Why is Ruth associated with this holiday? The simplest answer is merely that the Book of Ruth describes events that took place in the season of Shavuot. Another, more satisfying explanation is that Ruth herself is understood as a model of Jewish piety: just as she accepted Judaism wholeheartedly and refused to return to her parents’ home in Moab after the death of her husband, so did the Jewish people accept the revelation of God’s Torah at Sinai without hesitation or uncertainty.
The Yizkor Service is recited on the second day of Shavuot, just as on Yom Kippur, Sh’mini Atzeret, and the eighth day of Passover.
One of the most interesting (and unexpected) revivals of a custom long fallen into almost universal disuse has to do with the reintroduction of the Tikkun Leil Shavuot in recent years. Originally a custom developed by medieval mystics, the Tikkun is an event during which people remain awake throughout the first night of Shavu·ot studying Torah and then recite the Morning Service at sunrise. What could be more appropriate than immersion in Torah study as part of one’s observance of the holiday which celebrates the receiving of the Torah? Rabbi Isaac Klein relates an alternate explanation of staying awake all night: that this custom arose because the children of Israel camped at Sinai were sleeping far too soundly and the thunder that accompanied the giving of the Torah was sent along to wake them up! Today, the faithful demonstrate their eagerness to accept the Torah by staying up all night, lest they too be caught sleeping when they should be ready to receive the Torah (Klein, p. 149). Many synagogues organize Torah study sessions that continue through the night.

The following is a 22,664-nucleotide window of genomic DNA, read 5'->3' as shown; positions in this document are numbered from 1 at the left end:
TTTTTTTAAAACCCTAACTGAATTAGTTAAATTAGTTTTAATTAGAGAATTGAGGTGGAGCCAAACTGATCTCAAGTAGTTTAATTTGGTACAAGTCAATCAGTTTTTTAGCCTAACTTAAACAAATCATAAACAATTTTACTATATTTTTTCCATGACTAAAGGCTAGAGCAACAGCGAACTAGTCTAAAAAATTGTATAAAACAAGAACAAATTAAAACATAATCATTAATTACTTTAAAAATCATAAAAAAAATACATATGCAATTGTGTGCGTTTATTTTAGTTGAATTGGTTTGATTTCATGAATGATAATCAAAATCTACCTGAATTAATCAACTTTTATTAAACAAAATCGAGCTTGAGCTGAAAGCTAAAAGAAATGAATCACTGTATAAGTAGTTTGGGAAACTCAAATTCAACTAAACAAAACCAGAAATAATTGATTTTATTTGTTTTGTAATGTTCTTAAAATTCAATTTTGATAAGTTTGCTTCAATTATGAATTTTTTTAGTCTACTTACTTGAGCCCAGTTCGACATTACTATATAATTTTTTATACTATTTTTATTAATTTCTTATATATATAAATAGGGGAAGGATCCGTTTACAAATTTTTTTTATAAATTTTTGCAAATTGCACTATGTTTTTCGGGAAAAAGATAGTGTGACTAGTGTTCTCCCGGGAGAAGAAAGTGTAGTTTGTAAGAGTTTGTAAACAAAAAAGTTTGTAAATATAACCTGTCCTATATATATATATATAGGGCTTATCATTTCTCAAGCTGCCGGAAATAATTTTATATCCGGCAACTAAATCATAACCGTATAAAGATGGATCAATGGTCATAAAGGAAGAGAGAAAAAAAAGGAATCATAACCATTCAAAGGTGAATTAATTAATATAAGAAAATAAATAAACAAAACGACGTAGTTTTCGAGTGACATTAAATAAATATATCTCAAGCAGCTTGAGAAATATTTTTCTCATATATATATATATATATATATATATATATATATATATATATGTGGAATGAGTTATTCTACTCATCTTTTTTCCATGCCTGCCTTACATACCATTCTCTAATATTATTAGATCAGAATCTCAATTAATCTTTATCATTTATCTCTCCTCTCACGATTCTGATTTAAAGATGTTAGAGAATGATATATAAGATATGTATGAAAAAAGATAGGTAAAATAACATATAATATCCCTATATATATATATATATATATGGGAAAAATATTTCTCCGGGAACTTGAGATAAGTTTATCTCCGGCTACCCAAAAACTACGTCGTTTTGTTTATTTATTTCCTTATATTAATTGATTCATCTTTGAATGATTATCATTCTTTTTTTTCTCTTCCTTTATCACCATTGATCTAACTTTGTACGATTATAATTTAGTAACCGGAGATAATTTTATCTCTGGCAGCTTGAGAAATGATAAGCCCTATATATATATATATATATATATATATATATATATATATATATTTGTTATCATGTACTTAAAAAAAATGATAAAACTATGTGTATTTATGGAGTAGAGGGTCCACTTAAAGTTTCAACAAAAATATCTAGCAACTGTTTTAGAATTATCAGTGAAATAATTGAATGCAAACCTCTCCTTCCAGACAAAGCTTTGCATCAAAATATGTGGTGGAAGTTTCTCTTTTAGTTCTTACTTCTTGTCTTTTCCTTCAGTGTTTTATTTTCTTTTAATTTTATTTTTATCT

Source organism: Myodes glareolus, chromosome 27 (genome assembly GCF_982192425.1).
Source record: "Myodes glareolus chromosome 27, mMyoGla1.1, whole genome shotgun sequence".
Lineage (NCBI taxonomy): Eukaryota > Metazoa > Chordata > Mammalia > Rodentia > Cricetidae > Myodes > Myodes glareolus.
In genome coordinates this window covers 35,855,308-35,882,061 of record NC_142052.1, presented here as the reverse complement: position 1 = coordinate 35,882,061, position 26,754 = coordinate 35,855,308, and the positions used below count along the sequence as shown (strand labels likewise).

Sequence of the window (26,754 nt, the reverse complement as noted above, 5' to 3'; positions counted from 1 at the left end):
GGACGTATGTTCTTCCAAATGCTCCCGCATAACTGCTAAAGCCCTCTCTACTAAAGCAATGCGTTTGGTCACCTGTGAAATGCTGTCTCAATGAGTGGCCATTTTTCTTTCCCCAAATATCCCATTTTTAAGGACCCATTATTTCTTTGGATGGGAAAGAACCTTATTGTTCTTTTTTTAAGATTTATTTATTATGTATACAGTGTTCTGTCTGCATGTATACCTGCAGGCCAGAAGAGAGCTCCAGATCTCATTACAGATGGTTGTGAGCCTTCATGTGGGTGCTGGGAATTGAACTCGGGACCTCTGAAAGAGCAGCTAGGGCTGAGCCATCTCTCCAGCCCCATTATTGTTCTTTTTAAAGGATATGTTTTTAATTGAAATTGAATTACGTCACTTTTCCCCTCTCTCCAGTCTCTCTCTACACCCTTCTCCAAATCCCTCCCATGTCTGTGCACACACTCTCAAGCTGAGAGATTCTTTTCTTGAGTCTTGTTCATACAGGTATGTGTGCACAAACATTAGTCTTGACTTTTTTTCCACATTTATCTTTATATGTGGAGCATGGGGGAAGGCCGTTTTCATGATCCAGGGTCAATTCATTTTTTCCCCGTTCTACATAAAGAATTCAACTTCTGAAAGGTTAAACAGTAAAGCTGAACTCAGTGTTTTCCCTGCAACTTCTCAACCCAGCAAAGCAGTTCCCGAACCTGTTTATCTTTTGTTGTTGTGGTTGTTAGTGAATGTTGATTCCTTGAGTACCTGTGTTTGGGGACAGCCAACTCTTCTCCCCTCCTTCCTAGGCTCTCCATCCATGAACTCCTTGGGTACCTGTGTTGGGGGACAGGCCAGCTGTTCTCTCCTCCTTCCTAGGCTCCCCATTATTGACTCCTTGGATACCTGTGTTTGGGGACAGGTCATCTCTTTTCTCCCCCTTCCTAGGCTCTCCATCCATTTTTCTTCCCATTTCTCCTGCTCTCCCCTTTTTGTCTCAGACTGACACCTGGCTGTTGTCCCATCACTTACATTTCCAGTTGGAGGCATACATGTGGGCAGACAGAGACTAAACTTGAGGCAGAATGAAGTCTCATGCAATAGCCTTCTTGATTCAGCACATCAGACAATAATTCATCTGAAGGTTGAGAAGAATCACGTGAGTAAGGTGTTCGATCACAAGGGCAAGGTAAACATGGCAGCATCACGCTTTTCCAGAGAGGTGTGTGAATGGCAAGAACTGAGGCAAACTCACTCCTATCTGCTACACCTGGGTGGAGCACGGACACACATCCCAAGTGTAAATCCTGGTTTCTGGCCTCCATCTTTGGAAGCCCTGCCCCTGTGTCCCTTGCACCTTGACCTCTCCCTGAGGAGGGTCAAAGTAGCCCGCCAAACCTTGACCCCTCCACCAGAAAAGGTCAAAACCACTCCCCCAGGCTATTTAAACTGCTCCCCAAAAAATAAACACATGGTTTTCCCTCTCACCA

Some synagogues conduct confirmation ceremonies on the first day of Shavuot for young people who have completed a certain stage of their Jewish educations. This ceremony was originally introduced in Reform temples to replace the bar and bat mitzvah ceremony at age thirteen with confirmation at age sixteen. Even Reform congregations no longer use it in place of bar or bat mitzvah, but some modern congregations have nevertheless retained it as a way of encouraging teenagers to pursue their Jewish studies.
Although there are those who see a halakhic obligation to serve meat at all festivals meals, “for there can be no truly joyful feasting except when meat is served” (BT P’sahim 109a), it is nevertheless widely customary to serve only dairy meals on Shavuot (see, however, the gloss of the Rema to the SA Orah Hayyim 494:3, who only seems to know the custom of eating dairy foods on the first day of the festival and who recommends that meat be served after the dairy). The background reason for this tradition is not at all clear. Klein offers the explanation that it might be derived from an interpretation of the verse “honey and milk shall be under your tongue” (Song of Songs 4:11), as a reference to the Torah, whose words are as dear to our hearts as milk and honey are to our lips. Others connect it to the sacrifices that were offered on this day (see the Rema’s comments, loc. cit.).
Still others suggest a more practical explanation: after the Torah was revealed at Sinai, the Israelites could no longer eat the non-kosher meat they had prepared for their journey and so, at least until new provisions could be made, they had no choice but to eat only dairy foods. Klein (p. 151) also suggests one symbolic explanation according to which dairy is the food of restraint, but meat is the food of indulgence. Since the Torah exists, among other things, to inculcate restraint and self-control in its adherents, tradition endorses as appropriate the idea of celebrating its revelation with dairy foods. It has become a popular custom to eat cheesecake or crepes filled with cheese, often called by the Yiddish name blintzes, on Shavuot.